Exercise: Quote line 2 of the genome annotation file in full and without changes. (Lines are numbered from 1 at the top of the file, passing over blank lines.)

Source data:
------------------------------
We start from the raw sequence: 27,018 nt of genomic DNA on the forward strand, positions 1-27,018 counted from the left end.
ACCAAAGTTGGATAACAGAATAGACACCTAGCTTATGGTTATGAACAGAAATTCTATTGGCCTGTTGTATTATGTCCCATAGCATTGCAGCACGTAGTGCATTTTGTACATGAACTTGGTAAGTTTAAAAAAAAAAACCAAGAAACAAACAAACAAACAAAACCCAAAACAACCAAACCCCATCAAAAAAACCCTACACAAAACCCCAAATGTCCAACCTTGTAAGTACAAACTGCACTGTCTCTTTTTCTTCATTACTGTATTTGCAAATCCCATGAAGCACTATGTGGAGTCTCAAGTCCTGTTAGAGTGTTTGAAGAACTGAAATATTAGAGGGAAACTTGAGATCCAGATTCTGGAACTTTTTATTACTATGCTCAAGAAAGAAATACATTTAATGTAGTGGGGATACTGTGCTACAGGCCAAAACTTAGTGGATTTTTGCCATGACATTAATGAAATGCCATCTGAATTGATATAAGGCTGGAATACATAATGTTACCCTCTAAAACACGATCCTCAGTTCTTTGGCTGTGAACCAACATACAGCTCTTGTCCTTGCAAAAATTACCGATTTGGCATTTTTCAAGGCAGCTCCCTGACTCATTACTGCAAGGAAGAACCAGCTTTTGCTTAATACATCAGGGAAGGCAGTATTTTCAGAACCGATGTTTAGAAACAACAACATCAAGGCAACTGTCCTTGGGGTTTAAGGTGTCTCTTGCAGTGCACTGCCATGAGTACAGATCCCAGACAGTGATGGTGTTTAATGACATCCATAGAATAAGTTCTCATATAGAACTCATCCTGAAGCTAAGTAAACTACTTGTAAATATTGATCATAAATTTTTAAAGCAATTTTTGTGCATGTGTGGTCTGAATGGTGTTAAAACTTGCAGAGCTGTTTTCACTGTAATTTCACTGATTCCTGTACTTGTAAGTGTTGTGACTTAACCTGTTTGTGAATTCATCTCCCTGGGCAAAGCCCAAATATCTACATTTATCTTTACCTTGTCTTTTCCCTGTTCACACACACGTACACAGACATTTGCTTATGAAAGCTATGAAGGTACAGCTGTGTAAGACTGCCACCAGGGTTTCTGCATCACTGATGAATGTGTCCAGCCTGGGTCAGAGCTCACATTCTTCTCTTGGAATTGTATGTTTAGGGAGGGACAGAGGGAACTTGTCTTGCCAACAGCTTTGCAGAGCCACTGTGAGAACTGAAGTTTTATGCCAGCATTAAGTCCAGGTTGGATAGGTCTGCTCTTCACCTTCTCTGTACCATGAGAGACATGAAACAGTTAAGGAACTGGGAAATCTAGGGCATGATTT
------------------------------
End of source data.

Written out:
ACCAAAGTTGGATAACAGAATAGACACCTAGCTTATGGTTATGAACAGAAATTCTATTGGCCTGTTGTATTATGTCCCATAGCATTGCAGCACGTAGTGCATTTTGTACATGAACTTGGTAAGTTTAAAAAAAAAAACCAAGAAACAAACAAACAAACAAAACCCAAAACAACCAAACCCCATCAAAAAAACCCTACACAAAACCCCAAATGTCCAACCTTGTAAGTACAAACTGCACTGTCTCTTTTTCTTCATTACTGTATTTGCAAATCCCATGAAGCACTATGTGGAGTCTCAAGTCCTGTTAGAGTGTTTGAAGAACTGAAATATTAGAGGGAAACTTGAGATCCAGATTCTGGAACTTTTTATTACTATGCTCAAGAAAGAAATACATTTAATGTAGTGGGGATACTGTGCTACAGGCCAAAACTTAGTGGATTTTTGCCATGACATTAATGAAATGCCATCTGAATTGATATAAGGCTGGAATACATAATGTTACCCTCTAAAACACGATCCTCAGTTCTTTGGCTGTGAACCAACATACAGCTCTTGTCCTTGCAAAAATTACCGATTTGGCATTTTTCAAGGCAGCTCCCTGACTCATTACTGCAAGGAAGAACCAGCTTTTGCTTAATACATCAGGGAAGGCAGTATTTTCAGAACCGATGTTTAGAAACAACAACATCAAGGCAACTGTCCTTGGGGTTTAAGGTGTCTCTTGCAGTGCACTGCCATGAGTACAGATCCCAGACAGTGATGGTGTTTAATGACATCCATAGAATAAGTTCTCATATAGAACTCATCCTGAAGCTAAGTAAACTACTTGTAAATATTGATCATAAATTTTTAAAGCAATTTTTGTGCATGTGTGGTCTGAATGGTGTTAAAACTTGCAGAGCTGTTTTCACTGTAATTTCACTGATTCCTGTACTTGTAAGTGTTGTGACTTAACCTGTTTGTGAATTCATCTCCCTGGGCAAAGCCCAAATATCTACATTTATCTTTACCTTGTCTTTTCCCTGTTCACACACACGTACACAGACATTTGCTTATGAAAGCTATGAAGGTACAGCTGTGTAAGACTGCCACCAGGGTTTCTGCATCACTGATGAATGTGTCCAGCCTGGGTCAGAGCTCACATTCTTCTCTTGGAATTGTATGTTTAGGGAGGGACAGAGGGAACTTGTCTTGCCAACAGCTTTGCAGAGCCACTGTGAGAACTGAAGTTTTATGCCAGCATTAAGTCCAGGTTGGATAGGTCTGCTCTTCACCTTCTCTGTACCATGAGAGACATGAAACAGTTAAGGAACTGGGAAATCTAGGGCATGATTT